U.S. House, Indiana District 6 General Election, 2012
Party Candidate Vote % Votes
     Democratic Brad Bookout 35.1% 96,678
     Republican Green check mark transparent.pngLuke Messer 59.1% 162,613
     Libertarian Rex Bell 5.8% 15,962
Total Votes 275,253
Source: Indiana Secretary of State "House of Representatives Election Results"
U.S. House, Indiana District 6 Republican Primary, 2012
Candidate Vote % Votes
Green check mark transparent.pngLuke Messer 41.7% 32,859
Don Bates, Jr. 13.8% 10,913
Bill Frazier 10.7% 8,446
Travis Hankins 29.5% 23,276
Joseph Van Wye 1.3% 989
Joe Sizemore 3% 2,346
Total Votes 78,829

Endorsements

Messer was endorsed by the Indiana Chamber of Commerce, with the decision announced by the organization's PAC, Indiana Chamber Congressional Action Committee.[24] Messer also received endorsements from Indiana Right to Life PAC and the National Rifle Association (NRA).[25][26][27]

Former Republican candidates Allen Smith II and John Hatter endorsed Messer in the race for the 6th distirct after ending their own campaigns prior to the primary election.[28][29]

On May 3, 2012, Messer was endorsed by Governor of Indiana Mitch Daniels.[5]

Campaign donors

Comprehensive donor information for Messer is available dating back to 2012. Based on available campaign finance records, Messer raised a total of $116,947 during that time period. This information was last updated on April 7, 2013.[30]

Luke Messer's Campaign Contribution History
Year Office Result Contributions
2012 U.S. House (Indiana, District 6) Won $116,947
Grand Total Raised $116,947

2014

Candidates for Congress are required to file up to seven main reports with the Federal Election Commission during the 2014 elections season. Below are Messer's reports.[31]

Luke Messer (2014) Campaign Finance Reports
ReportDate FiledBeginning BalanceTotal Contributions
for Reporting Period
ExpendituresCash on Hand
April Quarterly[32]April 15, 2013$42,611.71$128,056.77$(60,223.23)$110,445.25
July Quarterly[33]July 17, 2013$130,445.25$182,745.00$(127,047.26)$186,142.99
October Quarterly[34]October 13, 2013$186,142.99$126,896.00$(64,649.58)$248,389.41
Year-end[35]January 31, 2014$248,389$142,951$(64,423)$326,917
April Quarterly[36]April 15, 2014$326,917$111,575$(58,416)$380,077
Running totals
$692,223.77$(374,759.07)

2012

Breakdown of the source of Messer's campaign funds before the 2012 election.

Messer won election to the U.S. House in 2012. During that election cycle, Messer's campaign committee raised a total of $1,116,947 and spent $1,085,529.[37] This is less than the average $1.5 million spent by House winners in 2012.[38]

Cost per vote

Messer spent $6.68 per vote received in 2012.

Personal Gain Index

See also: Personal Gain Index
Congressional Personal Gain Index graphic.png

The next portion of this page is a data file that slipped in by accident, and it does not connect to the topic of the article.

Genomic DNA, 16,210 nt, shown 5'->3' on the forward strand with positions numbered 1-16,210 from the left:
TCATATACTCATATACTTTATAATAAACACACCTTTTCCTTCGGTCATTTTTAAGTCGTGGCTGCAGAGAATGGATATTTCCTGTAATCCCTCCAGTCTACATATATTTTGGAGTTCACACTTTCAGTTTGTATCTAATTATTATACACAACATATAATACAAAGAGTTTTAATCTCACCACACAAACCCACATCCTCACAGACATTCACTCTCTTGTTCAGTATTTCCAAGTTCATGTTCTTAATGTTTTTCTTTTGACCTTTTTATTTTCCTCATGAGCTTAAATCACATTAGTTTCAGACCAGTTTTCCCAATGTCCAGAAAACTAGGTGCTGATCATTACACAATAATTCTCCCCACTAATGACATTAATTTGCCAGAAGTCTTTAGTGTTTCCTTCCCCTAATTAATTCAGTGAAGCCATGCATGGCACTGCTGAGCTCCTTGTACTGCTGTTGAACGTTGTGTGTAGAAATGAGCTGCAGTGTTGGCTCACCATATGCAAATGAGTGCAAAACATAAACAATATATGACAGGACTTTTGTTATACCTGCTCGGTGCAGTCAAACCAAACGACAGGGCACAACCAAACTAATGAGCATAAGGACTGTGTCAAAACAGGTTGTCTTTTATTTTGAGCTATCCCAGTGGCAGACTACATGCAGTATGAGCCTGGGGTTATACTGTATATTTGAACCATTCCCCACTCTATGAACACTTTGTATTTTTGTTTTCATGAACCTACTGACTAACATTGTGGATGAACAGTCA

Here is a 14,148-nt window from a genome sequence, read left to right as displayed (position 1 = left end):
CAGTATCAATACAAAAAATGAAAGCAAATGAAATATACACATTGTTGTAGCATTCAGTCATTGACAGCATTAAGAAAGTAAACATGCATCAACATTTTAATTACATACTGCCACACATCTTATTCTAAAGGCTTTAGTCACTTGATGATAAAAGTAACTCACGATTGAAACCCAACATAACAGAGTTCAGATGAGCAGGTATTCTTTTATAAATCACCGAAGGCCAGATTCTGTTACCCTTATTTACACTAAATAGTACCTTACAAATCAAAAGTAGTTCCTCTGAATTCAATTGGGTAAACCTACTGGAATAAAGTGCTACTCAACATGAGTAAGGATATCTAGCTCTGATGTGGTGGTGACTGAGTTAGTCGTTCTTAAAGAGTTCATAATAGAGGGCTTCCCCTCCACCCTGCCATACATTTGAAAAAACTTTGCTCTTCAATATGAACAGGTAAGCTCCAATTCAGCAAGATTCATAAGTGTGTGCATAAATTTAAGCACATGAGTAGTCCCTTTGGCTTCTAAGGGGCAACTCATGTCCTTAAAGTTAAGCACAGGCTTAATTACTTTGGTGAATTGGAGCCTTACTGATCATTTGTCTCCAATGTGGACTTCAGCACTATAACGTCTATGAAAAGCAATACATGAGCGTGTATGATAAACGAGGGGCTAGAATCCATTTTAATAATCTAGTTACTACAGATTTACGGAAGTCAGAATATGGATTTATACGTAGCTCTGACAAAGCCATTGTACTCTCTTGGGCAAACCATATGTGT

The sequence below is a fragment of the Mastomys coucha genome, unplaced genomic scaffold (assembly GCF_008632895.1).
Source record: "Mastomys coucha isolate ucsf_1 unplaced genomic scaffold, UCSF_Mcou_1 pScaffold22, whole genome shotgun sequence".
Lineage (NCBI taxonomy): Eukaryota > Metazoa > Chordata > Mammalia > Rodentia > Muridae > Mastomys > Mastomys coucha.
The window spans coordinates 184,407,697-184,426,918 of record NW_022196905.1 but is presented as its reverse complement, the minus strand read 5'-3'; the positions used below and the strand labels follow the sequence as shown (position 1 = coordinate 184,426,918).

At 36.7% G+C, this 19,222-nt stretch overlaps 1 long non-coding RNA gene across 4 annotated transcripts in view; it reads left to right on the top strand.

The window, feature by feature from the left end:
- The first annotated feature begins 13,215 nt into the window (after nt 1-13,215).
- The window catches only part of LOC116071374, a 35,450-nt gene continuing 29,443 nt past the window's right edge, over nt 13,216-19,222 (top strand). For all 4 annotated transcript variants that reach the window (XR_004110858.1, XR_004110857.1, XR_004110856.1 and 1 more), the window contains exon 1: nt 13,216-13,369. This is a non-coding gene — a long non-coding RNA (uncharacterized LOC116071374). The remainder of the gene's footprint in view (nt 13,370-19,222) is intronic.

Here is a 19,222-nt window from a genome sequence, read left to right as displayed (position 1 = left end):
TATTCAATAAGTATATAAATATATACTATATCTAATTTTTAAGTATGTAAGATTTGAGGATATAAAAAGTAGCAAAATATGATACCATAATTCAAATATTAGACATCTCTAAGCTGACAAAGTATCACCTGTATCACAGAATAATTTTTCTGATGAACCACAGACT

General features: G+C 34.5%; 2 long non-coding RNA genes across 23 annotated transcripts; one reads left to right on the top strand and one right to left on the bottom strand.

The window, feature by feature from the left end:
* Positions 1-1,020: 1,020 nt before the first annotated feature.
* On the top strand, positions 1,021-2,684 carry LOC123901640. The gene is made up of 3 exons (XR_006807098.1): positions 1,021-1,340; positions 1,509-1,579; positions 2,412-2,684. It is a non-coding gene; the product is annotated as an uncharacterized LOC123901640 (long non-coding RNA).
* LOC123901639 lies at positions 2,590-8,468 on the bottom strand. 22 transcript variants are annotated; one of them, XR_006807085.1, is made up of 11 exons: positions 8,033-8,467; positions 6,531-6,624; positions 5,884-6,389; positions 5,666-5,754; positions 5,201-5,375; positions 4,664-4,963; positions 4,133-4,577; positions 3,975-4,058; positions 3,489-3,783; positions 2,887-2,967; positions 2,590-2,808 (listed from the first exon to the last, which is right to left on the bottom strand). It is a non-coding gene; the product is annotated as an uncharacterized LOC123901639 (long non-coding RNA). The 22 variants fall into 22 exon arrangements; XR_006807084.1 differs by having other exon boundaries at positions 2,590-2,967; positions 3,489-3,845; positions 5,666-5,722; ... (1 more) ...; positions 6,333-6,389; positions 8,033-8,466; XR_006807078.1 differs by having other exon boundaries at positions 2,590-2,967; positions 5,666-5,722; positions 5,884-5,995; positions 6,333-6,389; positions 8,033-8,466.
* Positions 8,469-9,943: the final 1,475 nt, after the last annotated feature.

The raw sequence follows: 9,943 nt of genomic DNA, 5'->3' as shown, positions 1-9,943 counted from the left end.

The aim of the Personal Gain Index (PGI) is to shine a light on how members of the U.S. Congress may benefit from their tenure as public servants. Researchers at the Government Accountability Institute will look at four different metrics pointing to aspects of self-enrichment.
The PGI will consist of the following metrics:

  • Net worth
    • How much did a member's net worth increase or decrease over a specified period?
  • The K-Street metric (coming soon)
    • What percentage of a member's staff were previously lobbyists?
  • Donation concentration (coming soon)
    • What industries are contributing the most to each member?
  • Stock trading (coming soon)
    • What stocks are each member holding in their portfolio?

Analysis

Lifetime voting record

See also: Lifetime voting records of United States Senators and Representatives

According to the website GovTrack, Messer missed 0 of 89 roll call votes from January 2013 to March 2013. This amounts to 0.0%, which is better than the median of 2.2% among current congressional representatives as of March 2013.[39]

Like-minded colleagues

The website OpenCongress tracks the voting records of each member to determine with whom he or she votes most and least often. The results include a member from each party.[40]

Messer most often votes with:

Messer least often votes with:

Net worth

See also: Net worth of United States Senators and Representatives

Based on congressional financial disclosure forms and calculations made available by OpenSecrets.org, Messer's net worth as of 2012 was estimated between $76,036 and $859,998. That averages to $468,017, which is lower than the average net worth of Republican representatives in 2012 of $6,956,438.47. Messer ranked as the 274th most wealthy representative in 2012.[41]

Luke Messer Yearly Net Worth
YearAverage Net Worth
2011$423,590
2012$468,017
Growth from 2011 to 2012:10%
Average annual growth:10%[42]
Comparatively, the American citizen experienced a median yearly decline in net worth of -0.94%.[43]
The data used to calculate changes in net worth may include changes resulting from assets gained through marriage, inheritance, changes in family estates and/or trusts, changes in family business ownership and many other variables unrelated to a member's behavior in Congress.

National Journal vote ratings

See also: National Journal vote ratings